Climate change, driven by human industrial emissions is increasing, for example, the rate of global warming has accelerated over the past 35 years (NASA, 2020) and with it, the likelihood of climate-related security issues. In 2006 researchers predicted that “changes in climate not only affect average temperatures but also extreme temperatures, increasing the likelihood of weather-related natural disasters” (NASA, 2005; Van Aalst, 2006). As such climate change has become a priority on European policy agendas, the subject has also drawn the attention of the European defence and security sectors (EDA, 2019a; European Commission, 2019).
Armed forces across Europe are increasingly including climate matters in their agendas since their priorities are based on their readiness, operations, and strategy to ensure their nation’s security. Climate change poses both direct and indirect risks for European military forces, including increased migration, growing instability in critical regions, possibility for alarming transformations in sensitive geopolitical areas such as the Arctic, and natural disasters on the continent. European militaries need to consider options for further cooperation considering such challenges. Most threats presented by climate change are not confined to national borders, which provides a unique opportunity for advancing the current collaborative defence and security structures.
This illustrates the necessity for armed forces to integrate climate change into their conceptualisation of contemporary European defence strategies. This study reflects on the impact of climate change on European armed forces. It seeks to detect how climate change influences existing defence patterns, and how the challenges posed by climate change can become milestones for further European interoperability. The paper is structured in three sections. Firstly, it explains how challenges like natural disasters, migration and geopolitical risks influence current European defence postures. Secondly, it provides an overview of European armed forces’ current structure, capabilities, and challenges when it comes to facing these potential climate change risks. Finally, the paper prepares the ground for discussing the prospects for further European interoperability by presenting various policy recommendations.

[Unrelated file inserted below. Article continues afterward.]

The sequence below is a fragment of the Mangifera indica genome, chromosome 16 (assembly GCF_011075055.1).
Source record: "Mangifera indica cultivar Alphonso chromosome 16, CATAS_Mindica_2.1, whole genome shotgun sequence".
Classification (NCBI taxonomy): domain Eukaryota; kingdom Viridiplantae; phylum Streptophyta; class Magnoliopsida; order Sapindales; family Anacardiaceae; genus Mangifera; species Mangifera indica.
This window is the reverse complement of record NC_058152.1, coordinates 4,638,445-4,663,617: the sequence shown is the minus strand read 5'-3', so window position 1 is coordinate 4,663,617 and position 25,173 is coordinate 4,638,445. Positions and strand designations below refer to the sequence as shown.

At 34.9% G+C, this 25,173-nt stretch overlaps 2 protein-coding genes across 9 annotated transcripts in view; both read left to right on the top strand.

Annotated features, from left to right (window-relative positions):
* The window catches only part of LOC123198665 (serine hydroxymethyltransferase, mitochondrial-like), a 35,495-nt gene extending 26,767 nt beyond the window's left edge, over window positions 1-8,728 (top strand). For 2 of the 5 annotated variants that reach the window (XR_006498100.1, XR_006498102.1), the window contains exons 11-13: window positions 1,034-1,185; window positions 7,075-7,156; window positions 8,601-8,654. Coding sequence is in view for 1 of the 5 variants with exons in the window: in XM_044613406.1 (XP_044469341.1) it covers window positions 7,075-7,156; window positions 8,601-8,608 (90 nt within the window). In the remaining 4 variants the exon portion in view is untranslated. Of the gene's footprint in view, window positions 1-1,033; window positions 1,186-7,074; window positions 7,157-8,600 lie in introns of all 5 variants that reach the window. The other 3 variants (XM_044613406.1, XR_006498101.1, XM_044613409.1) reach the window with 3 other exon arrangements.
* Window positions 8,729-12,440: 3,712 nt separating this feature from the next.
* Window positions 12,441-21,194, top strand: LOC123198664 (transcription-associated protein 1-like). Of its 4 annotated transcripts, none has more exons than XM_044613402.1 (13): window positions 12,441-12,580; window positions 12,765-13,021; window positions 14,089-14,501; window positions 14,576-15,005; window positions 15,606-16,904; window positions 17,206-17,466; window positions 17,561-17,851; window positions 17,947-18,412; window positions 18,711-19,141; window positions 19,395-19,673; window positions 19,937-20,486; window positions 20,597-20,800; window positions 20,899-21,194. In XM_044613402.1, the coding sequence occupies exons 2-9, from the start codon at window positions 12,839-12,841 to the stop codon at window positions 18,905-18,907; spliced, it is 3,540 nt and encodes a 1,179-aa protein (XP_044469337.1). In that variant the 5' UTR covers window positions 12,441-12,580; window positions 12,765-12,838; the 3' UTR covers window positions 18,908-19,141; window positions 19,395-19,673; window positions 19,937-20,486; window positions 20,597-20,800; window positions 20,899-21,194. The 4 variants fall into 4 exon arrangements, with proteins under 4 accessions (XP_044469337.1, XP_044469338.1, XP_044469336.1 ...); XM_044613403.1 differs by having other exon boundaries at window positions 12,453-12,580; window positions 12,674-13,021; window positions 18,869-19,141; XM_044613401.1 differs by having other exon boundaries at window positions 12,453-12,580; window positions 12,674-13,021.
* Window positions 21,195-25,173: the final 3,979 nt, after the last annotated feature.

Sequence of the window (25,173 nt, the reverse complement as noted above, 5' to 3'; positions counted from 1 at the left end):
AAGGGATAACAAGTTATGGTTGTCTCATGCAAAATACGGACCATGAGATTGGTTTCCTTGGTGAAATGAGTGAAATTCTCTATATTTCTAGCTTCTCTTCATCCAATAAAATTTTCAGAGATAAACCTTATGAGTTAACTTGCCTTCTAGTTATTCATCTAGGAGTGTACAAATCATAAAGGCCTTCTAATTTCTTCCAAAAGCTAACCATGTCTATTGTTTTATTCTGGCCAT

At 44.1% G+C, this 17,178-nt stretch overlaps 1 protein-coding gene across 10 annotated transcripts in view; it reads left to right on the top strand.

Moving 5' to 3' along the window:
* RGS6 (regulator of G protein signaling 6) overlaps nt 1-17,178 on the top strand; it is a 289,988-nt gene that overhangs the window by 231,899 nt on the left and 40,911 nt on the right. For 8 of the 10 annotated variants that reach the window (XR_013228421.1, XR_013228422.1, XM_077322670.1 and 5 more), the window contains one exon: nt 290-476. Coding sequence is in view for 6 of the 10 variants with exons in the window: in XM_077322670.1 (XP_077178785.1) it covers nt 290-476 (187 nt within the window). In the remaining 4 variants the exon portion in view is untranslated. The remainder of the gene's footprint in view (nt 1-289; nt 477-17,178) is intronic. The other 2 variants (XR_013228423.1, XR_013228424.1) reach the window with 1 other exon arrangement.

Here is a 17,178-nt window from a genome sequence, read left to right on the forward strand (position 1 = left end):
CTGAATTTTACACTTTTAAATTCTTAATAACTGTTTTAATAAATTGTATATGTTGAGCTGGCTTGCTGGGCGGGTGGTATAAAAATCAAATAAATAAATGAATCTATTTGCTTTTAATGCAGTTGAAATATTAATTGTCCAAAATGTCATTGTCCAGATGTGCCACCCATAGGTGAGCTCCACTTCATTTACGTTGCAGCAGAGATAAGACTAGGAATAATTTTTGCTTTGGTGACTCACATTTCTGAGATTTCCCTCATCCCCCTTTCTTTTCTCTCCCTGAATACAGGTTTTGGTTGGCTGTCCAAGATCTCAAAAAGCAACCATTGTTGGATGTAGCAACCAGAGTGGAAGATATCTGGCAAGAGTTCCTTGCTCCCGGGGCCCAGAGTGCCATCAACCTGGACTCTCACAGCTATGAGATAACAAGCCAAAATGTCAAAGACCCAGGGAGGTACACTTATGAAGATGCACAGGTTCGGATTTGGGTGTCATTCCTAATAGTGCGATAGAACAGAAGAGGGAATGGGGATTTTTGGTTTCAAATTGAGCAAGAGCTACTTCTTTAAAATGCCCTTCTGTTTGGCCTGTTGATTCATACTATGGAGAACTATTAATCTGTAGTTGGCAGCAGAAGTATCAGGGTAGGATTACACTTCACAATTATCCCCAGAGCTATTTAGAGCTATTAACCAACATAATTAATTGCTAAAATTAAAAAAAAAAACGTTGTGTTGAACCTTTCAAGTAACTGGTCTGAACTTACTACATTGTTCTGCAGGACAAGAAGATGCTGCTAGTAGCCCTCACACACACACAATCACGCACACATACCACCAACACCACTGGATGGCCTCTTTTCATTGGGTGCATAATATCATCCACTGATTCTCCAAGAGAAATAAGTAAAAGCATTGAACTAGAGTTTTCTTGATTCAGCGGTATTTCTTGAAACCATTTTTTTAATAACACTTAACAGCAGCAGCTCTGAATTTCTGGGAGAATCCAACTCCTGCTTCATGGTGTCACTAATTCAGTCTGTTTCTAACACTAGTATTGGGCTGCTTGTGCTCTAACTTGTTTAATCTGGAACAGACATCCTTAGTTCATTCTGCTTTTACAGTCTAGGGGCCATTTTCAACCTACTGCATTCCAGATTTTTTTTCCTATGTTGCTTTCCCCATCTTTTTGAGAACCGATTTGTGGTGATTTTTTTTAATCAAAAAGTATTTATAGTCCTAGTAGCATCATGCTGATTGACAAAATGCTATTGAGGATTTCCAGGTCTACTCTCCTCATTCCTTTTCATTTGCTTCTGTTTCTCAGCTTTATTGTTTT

This introduction is part of the report 'Armed Forces and Climate Change: Adaptation and resilience in the face of in the face of threat multiplier' published in February 2021 by the European Army Interoperability Center (FINABEL).
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